The Budget-Mr. Maybank offence over this qualification-I mean every success as leader of the opposition. May he long be spared to lead His Majesty's Loyal Opposition.
To the other groups in the house, and to their leaders, I also express my best wishes. I have no objections to the existence of a threat on the flank; I think it is a good thing, but I am not in favour of its developing to anything more than a threat.
I wish the Secretary of State for External Affairs would do something about making the hon. member for Moose Jaw (Mr. Thatcher) another parliamentary assistant in * his department. This is because that member can get fast action in foreign countries. Newspaper headlines about a week ago said two things: No. 1, "Thatcher attacks General MacArthur"; No. 2, "Truman fires
There is a member on this side of the house respecting whom I should like to say something, and to whom I would ask you, Mr. Speaker, to direct your attention. Our
member for Dauphin (Mr. Ward) has started to catch and process whales. The steaks from these whales are valuable in more ways than one. First of all, they are good substantial food. Secondly, this meat is filled with hormones-or "hormonees"; I am not sure as to the correct pronunciation. It is said even to be an aphrodisiac. When whale meat is fed to male minks their potency is greatly increased; and when it is fed to female minks their litters are larger. I wish success to the hon. member for Dauphin, and I hope he distributes his product widely. He will relieve much pressure from the Minister of Citizenship and Immigration (Mr. Harris), if he does. After this plug by me, I think the hon. member will experience a terrific senatorial demand for whale steaks.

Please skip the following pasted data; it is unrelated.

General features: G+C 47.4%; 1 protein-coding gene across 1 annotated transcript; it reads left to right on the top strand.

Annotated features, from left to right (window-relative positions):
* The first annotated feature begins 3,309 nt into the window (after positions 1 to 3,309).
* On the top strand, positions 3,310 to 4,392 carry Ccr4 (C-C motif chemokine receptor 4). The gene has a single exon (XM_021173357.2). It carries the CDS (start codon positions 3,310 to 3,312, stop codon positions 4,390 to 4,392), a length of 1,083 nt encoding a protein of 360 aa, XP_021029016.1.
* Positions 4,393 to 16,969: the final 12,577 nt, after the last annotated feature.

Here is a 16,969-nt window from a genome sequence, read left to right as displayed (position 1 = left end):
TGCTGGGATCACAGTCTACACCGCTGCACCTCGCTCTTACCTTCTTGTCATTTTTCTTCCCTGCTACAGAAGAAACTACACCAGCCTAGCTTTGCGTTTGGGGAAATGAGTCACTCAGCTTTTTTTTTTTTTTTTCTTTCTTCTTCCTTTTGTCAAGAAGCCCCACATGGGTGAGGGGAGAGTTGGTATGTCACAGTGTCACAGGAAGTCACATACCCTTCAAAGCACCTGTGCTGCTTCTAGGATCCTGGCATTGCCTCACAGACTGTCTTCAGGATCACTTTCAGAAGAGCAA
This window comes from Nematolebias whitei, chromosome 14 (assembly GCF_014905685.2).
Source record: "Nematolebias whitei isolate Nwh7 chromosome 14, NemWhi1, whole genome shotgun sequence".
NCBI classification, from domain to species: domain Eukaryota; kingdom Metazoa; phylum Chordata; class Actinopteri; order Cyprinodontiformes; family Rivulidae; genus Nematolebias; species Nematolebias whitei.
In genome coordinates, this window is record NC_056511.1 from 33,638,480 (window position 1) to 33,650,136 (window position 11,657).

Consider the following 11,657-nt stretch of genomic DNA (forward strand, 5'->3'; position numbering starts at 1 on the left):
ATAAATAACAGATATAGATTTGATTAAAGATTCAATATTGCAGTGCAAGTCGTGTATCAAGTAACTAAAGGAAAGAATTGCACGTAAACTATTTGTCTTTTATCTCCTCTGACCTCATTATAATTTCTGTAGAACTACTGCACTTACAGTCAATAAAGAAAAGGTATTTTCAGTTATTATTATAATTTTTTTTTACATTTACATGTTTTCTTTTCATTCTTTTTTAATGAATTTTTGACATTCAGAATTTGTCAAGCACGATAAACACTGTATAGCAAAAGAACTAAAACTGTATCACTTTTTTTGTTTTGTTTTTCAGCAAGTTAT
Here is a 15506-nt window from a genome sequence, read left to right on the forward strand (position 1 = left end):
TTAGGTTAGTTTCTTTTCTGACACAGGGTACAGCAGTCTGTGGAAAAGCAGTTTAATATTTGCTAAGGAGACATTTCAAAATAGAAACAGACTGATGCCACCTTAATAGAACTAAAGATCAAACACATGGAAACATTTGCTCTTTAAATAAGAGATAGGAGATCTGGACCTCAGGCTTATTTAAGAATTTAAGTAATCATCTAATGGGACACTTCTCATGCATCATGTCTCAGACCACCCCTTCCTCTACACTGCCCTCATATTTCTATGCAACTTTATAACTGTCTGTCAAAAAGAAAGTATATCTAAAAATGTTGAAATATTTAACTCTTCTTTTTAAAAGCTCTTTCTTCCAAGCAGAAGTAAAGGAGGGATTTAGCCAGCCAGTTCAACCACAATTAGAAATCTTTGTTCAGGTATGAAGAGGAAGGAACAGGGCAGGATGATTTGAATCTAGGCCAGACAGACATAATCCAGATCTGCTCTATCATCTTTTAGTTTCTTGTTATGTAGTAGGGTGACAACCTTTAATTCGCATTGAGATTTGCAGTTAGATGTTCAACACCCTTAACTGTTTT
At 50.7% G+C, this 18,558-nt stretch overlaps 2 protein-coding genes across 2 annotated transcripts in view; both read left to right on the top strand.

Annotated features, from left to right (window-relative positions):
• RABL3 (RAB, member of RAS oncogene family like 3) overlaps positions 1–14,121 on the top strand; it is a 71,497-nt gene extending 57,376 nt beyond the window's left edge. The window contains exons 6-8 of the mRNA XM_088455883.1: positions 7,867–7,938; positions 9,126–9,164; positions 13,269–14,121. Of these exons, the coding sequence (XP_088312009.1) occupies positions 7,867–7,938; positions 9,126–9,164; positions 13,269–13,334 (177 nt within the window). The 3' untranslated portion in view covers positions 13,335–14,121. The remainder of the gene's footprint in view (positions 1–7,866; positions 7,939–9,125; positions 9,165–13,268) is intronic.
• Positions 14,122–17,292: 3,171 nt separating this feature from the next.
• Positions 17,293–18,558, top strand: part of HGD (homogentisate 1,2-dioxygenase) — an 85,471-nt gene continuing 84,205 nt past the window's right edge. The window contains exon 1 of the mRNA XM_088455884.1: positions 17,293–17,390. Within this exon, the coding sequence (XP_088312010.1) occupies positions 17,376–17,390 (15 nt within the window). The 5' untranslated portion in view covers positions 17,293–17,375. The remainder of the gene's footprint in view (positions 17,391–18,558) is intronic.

After the turr debate a little while back, I heard someone speak of men from the big eastern island as "turreadors." No offence is intended. For all of our brethren from Newfoundland I wish that they would come to my province and we will let them shoot all the grain-fed duck, prairie chicken and partridge that they may wish. They are better than turrs. If there are any interfering laws in Winnipeg, Newfoundlanders need not worry. They are grand people and we will not enforce the laws where they are concerned.
I did not mention the press when I was paying my respects to the various people here who serve us. I wish to say now how well the fourth estate has always behaved towards this House of Commons. With the thousands
The Budget-Mr. Maybank of reports made and articles written, doubtless comprising millions of words, it is a matter for special remark how seldom anyone has to claim misquotation. I take pleasure in testifying that I have always and everywhere been treated by the press, not merely with fairness but indeed with generosity. It is not amiss I think that I should offer a wish for the gentlemen of the gallery, in addition of course to the very natural one that springs to mind immediately, of continued good relations with this house.